Europe cancels moon and Mars missions with Russia

The European Space Agency has ceased cooperation with Roscosmos on Mars and lunar expeditions, citing Ukraine conflict

The European Space Agency (ESA) announced on Wednesday that it will “discontinue” cooperation with Russia on three planned moon missions and ExoMars, citing the sanctions against Moscow imposed by the US and its allies over the conflict in Ukraine. The agency is looking to partner with NASA and private companies to salvage some of the originally planned scientific research.

The decision is a result of a “comprehensive review” by ESA Director-General Josef Aschbacher, ordered after what he called “Russian aggression against Ukraine” on February 24, with the goal to “determine the possible consequences of this new geopolitical context for ESA programmes and activities and to create a more resilient and robust space infrastructure for Europe.”

“A time to deliver on our ambitions for a strong, autonomous and resilient Europe in space has never been more relevant,” Aschbacher tweeted on Wednesday.

The sanctions imposed on Russia represent “a fundamental change of circumstances and make it impossible for ESA to implement the planned lunar cooperation” as well as the ExoMars mission, the agency said. ESA will thus “discontinue cooperative activities” with Roscosmos on Luna-25, Luna-26, and Luna-27 missions.

That doesn’t mean ESA is giving up on the “vitally important” science and technology planned for these missions, however. ESA is negotiating with “a commercial service provider” for a flight to test the PILOT-D navigation camera, originally intended to be on board the Luna-25.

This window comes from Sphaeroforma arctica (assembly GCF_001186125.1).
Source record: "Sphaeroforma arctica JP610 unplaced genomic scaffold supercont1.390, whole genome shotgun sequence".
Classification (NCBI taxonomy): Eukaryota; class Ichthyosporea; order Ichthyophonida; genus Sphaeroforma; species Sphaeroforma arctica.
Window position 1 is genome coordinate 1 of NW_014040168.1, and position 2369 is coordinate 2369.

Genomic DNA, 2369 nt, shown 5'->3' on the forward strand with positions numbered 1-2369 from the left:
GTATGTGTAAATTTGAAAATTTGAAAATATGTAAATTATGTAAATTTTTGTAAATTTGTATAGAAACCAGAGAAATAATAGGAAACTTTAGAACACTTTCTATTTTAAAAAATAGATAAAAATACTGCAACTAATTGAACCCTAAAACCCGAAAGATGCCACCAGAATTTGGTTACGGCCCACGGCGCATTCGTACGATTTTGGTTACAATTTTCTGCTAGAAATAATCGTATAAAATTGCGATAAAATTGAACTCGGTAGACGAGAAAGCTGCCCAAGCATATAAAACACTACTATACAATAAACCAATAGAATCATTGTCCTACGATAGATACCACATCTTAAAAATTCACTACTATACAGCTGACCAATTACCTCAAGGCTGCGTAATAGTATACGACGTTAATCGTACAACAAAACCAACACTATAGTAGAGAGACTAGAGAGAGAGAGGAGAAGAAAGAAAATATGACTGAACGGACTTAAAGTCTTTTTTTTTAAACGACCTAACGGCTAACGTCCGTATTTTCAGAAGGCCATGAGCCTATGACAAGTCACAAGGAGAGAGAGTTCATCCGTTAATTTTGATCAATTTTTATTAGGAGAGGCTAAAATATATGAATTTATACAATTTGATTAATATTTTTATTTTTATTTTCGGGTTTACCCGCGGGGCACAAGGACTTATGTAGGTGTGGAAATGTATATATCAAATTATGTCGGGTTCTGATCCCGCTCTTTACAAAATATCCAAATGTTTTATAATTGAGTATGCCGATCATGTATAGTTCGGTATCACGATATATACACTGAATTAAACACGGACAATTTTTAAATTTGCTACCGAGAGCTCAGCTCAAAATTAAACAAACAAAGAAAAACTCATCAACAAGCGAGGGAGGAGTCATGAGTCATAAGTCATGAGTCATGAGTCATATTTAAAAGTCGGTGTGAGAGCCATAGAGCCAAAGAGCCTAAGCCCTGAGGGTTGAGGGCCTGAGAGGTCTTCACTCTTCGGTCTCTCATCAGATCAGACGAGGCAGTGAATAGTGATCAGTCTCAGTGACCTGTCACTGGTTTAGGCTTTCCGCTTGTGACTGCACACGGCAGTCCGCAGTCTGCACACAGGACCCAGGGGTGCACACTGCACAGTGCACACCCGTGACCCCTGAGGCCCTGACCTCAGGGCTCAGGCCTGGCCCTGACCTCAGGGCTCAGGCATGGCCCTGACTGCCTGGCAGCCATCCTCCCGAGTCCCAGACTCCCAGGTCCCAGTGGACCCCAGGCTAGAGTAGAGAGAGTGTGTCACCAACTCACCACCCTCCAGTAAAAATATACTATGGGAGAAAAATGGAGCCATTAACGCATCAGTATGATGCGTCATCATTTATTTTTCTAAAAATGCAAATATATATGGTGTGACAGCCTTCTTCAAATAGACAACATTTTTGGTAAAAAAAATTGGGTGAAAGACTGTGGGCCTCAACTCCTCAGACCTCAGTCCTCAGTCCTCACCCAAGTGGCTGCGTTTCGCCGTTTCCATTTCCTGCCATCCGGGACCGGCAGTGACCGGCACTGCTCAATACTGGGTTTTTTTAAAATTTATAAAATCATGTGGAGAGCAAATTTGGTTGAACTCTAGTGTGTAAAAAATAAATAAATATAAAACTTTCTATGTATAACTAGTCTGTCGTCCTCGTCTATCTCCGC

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Russia's President Vladimir Putin delivers a speech, at the Vostochny Cosmodrome. © Sputnik / Evgeny Biyatov
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The agency also said it has secured a spot for the PROSPECT lunar drill and volatile analysis package, originally planned for Luna-27, on board one of NASA’s Commercial Lunar Payload Services (CLPS) missions. Originally planned to start in 2022 as part of the Artemis project, none of the CLPS missions have launched just yet.

Breaking off collaboration with Roscosmos also means that the ExoMars mission will not launch in September, the ESA confirmed. This is after the launcher, carrier module, descent module and Rosalind Franklin rover intended to be used on the mission have all passed their readiness reviews. Thales Alenia Space of Italy is now conducting a “fast-track study” to “assess options for the way forward,” the ESA said.

ESA’s announcement comes a day after Russian President Vladimir Putin confirmed that Moscow will go ahead with the Luna-25 launch in August, regardless of Western sanctions and pressure. 

“We’ll resume the lunar program,” Putin told reporters while visiting the Vostochny Cosmodrome in Russia’s far east on Tuesday, alongside his Belarusian counterpart Alexander Lukashenko. Their joint trip marked the anniversary of the first human spaceflight in April 1961, carried out by Soviet cosmonaut Yuri Gagarin.

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